[Talk-us] Update on potential highway classification reform
Brian M. Sperlongano
zelonewolf at gmail.com
Mon May 17 21:54:32 UTC 2021
I'd like to provide the community an update on the work that's been
happening to improve the current state of US highway classifications.
Following the recent talk-us threads, there were extensive debates in
Slack, especially in the #local-us-northeast channel, about how to better
apply the highway classification values with international norms,
especially the trunk classification, which seems to be the most challenging.
There was a strong consensus initially amongst New England mappers that the
highway classifications should be used in a way that's consistent with the
connectivity importance of various roads. There was also a general
agreement that documenting state-specific highway classification criteria
was important for preventing edit wars as well as documenting edge or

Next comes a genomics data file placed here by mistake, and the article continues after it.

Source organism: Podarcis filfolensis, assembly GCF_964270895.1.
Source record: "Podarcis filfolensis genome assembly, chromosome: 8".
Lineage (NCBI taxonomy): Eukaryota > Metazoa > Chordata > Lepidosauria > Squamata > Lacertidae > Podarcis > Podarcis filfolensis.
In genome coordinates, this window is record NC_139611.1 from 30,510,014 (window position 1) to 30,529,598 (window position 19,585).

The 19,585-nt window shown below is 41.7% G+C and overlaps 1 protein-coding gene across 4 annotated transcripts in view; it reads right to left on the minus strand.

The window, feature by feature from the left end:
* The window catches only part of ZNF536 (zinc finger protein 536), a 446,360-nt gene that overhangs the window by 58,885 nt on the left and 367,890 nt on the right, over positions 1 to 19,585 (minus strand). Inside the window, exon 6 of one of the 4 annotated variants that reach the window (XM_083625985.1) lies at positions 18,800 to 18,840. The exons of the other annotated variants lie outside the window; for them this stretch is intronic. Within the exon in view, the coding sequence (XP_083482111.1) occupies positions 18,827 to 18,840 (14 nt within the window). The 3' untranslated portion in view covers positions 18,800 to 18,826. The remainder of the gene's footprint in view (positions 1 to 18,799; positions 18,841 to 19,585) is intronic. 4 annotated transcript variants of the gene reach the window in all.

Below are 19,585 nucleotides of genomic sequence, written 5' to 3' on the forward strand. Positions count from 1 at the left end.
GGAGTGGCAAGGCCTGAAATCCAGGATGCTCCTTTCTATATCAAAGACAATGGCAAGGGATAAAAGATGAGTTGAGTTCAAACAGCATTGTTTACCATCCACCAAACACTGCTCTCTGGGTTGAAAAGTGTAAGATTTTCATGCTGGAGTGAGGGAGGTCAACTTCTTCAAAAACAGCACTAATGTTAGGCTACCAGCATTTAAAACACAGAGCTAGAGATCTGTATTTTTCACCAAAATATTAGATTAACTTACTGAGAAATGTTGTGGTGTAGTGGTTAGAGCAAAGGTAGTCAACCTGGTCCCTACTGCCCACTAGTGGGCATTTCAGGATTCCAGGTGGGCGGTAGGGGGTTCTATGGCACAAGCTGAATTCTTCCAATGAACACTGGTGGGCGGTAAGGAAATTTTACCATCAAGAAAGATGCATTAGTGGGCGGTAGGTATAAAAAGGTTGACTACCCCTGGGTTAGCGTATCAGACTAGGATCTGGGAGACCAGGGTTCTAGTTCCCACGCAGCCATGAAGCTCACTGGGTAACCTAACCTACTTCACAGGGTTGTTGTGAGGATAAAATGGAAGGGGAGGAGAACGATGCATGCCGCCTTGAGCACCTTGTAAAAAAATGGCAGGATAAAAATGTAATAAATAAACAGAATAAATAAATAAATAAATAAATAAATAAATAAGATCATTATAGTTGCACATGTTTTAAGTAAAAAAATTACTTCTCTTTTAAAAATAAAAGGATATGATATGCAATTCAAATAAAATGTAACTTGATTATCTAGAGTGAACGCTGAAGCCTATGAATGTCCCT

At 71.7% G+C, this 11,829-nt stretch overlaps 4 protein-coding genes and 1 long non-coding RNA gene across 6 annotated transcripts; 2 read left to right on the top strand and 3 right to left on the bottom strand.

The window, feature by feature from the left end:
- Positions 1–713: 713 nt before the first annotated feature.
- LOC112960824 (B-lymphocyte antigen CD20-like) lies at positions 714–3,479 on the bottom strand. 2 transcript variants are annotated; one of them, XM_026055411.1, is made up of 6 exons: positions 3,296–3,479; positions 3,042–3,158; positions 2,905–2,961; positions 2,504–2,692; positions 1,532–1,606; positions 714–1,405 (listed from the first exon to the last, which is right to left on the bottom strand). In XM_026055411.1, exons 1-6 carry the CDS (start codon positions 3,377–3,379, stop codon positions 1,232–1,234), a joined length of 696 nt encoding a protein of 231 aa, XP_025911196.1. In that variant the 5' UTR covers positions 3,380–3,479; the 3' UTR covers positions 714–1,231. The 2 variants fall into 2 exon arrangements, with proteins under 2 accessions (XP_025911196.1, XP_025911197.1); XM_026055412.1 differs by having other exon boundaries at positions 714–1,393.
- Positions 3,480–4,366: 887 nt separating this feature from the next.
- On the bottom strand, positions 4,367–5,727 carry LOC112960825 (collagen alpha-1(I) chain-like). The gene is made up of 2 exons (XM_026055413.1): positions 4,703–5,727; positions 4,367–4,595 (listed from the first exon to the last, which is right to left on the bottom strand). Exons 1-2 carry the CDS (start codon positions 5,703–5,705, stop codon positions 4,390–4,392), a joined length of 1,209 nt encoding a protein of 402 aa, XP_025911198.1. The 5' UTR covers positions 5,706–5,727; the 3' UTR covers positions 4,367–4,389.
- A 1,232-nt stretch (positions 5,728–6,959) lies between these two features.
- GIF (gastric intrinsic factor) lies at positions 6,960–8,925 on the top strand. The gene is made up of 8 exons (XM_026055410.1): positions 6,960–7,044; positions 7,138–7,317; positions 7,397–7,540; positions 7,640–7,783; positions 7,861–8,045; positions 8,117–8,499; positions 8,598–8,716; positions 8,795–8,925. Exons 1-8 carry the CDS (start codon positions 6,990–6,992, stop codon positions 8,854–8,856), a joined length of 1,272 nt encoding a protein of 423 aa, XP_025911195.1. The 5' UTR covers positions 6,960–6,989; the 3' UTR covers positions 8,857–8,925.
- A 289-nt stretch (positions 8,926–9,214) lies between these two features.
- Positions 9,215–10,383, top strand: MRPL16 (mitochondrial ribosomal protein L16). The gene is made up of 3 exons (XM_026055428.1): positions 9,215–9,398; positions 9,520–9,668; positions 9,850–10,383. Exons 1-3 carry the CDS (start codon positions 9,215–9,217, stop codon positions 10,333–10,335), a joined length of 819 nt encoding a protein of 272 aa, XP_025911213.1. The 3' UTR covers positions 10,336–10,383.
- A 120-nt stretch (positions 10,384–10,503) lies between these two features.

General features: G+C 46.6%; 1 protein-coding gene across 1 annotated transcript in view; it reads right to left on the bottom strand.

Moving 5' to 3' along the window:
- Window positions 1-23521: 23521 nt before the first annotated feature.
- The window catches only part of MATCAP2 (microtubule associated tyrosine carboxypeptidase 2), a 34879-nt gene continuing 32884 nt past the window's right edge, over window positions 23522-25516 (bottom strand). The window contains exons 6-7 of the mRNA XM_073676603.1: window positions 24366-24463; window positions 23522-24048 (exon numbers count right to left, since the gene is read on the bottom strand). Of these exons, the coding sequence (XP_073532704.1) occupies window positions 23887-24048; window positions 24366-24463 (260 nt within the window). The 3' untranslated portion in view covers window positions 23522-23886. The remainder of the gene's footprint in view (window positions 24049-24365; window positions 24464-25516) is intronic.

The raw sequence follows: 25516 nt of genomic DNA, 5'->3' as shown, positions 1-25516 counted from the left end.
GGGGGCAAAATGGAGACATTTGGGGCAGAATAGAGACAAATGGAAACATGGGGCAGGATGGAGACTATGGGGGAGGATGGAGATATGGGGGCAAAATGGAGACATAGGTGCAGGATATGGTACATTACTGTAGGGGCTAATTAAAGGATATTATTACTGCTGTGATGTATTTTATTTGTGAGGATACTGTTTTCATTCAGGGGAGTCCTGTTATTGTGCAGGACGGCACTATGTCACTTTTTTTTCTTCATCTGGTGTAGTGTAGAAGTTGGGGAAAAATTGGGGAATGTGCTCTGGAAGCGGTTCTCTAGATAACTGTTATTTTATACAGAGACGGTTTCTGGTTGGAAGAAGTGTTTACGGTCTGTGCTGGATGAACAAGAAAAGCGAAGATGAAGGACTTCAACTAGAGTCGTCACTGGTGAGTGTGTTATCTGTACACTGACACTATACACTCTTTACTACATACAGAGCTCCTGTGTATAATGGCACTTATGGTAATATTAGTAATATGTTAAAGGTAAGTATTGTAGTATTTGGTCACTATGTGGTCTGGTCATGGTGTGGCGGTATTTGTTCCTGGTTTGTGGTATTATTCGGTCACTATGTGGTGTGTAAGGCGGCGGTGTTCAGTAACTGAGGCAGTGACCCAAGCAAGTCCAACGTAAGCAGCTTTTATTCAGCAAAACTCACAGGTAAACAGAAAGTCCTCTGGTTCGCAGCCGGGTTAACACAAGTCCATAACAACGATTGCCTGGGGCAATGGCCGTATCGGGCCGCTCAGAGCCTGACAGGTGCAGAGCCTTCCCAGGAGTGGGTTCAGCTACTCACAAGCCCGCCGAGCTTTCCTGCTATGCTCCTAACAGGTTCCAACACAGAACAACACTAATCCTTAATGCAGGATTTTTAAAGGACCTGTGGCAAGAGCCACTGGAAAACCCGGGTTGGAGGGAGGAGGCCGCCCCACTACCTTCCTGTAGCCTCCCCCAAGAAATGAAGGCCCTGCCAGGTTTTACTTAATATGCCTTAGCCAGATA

unusual cases and the rationale behind them.
The outcome of those discussions was the following wiki page, which
offers general guidelines that can be applied in state-specific ways to
come up with criteria that mappers can follow. As part of these
discussions, local mappers have been drafting state-specific pages that
would implement these general guidelines. State-specific criteria have
been drafted so far for: MA, MS, NH, RI, VT, TX, and WA.
In order to demonstrate what the new classification would look like on the
map, the New England mappers have put together a temporary live demo
which shows what this new arrangement would look like at the motorway and
trunk level. This demo is set up to show the proposed "new" highway
classification alignment in *four* New England states only: VT, NH, MA, and
RI. The rest of the country is shown with no change to highway
classification. In addition, this demo map is rigged to show
motorway/trunk at their normal zoom levels, but suppress highway=secondary
until zoomed in close, in order to specifically examine the motorway/trunk
network in better detail.
I offer this update as an invitation to further collaboration on how we
might better map highway classifications in the US.
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